Because health impacts every area of a person’s life, addressing inequalities in medical care is essential, Dr. Okorodudu said.
“My end goal is getting increased representation among physicians,” he said. “If you’re not familiar with the inequalities other people suffer or people don’t tell you about those things, you might be less inclined to identify them and act on them. So, I want to make sure that people and communities that suffer from health care inequalities have adequate representation in the medical field.”
Dr. Shreya Rao, a cardiology fellow who helped organize the rally, acknowledged that kneeling is only a symbolic show of solidarity. But she hopes physicians had some time to reflect about how they can better combat structural racism in health care that leads to disproportionate levels of chronic diseases such as diabetes, heart diseases, and cancer in communities of color.
“That’s something I am trying to be more direct about, naming the manifestations of racism within our practice of health care,” she said. “We use a lot of euphemisms such as ‘disparities’ or ‘inequity,’ but these are really just examples of how racism operates against our patients.”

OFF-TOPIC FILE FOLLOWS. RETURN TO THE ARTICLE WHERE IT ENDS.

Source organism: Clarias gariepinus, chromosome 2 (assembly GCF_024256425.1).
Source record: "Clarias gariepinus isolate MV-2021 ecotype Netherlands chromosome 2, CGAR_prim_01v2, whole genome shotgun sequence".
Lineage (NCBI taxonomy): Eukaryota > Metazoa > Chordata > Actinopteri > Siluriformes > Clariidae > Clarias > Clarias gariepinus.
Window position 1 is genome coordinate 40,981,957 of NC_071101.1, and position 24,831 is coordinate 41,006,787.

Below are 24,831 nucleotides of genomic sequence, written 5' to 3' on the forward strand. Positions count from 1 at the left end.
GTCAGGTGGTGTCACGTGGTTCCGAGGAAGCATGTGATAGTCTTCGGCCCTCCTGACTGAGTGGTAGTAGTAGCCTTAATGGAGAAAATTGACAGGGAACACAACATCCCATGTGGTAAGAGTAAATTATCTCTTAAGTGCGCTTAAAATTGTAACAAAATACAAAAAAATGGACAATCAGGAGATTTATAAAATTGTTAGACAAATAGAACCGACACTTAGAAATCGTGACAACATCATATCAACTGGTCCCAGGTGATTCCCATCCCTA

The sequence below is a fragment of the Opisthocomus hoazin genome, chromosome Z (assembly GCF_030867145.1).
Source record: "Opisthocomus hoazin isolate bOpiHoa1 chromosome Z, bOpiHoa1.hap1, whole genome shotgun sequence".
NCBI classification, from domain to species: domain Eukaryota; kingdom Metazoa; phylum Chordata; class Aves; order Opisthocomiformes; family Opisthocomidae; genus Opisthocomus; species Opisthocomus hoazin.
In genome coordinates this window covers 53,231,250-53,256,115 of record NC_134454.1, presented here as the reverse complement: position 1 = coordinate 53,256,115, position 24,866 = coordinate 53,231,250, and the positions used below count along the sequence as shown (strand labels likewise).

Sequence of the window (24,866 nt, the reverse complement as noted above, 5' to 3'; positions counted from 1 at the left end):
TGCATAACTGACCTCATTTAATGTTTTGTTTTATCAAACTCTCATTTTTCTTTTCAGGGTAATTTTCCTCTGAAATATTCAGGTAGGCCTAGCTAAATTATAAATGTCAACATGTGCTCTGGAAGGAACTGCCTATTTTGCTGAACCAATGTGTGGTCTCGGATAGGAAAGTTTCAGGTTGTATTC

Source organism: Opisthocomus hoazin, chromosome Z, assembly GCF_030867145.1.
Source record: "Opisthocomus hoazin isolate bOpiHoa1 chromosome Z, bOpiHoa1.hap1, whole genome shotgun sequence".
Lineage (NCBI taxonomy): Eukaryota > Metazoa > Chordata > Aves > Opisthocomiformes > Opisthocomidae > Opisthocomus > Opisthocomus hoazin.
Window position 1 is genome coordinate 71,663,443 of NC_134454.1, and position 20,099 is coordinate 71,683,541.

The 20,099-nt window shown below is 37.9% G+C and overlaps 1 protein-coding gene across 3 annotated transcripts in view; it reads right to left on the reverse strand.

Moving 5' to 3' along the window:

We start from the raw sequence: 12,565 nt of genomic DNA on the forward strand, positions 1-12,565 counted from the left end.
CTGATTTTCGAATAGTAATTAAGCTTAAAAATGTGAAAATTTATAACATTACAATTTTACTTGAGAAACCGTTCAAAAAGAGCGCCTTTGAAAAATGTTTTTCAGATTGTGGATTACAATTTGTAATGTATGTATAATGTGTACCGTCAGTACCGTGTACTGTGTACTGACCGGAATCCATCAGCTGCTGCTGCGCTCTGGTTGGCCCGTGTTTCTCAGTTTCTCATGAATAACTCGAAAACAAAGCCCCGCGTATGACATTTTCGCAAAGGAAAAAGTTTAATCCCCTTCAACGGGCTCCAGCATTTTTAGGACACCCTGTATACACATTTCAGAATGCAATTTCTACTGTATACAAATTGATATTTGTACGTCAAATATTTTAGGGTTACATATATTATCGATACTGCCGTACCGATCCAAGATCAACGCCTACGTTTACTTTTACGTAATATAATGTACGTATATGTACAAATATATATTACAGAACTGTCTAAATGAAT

Many health care providers said there is a correlation among unjustified police brutality, systemic racism, and health care inequality that makes raising the issue at the Medical Center relevant.
“The medical community is intimately involved with health and social issues that affect people of color disproportionately,” said Dr. Mehari Gebreyohanns, Assistant Professor of Neurology and Neurotherapeutics, who also spoke at the rally. “Advocating for health equity, including mental health that is often indirectly dealt with in the criminal justice system, is the right thing for the long-term solution of having a healthy community everywhere in the country.”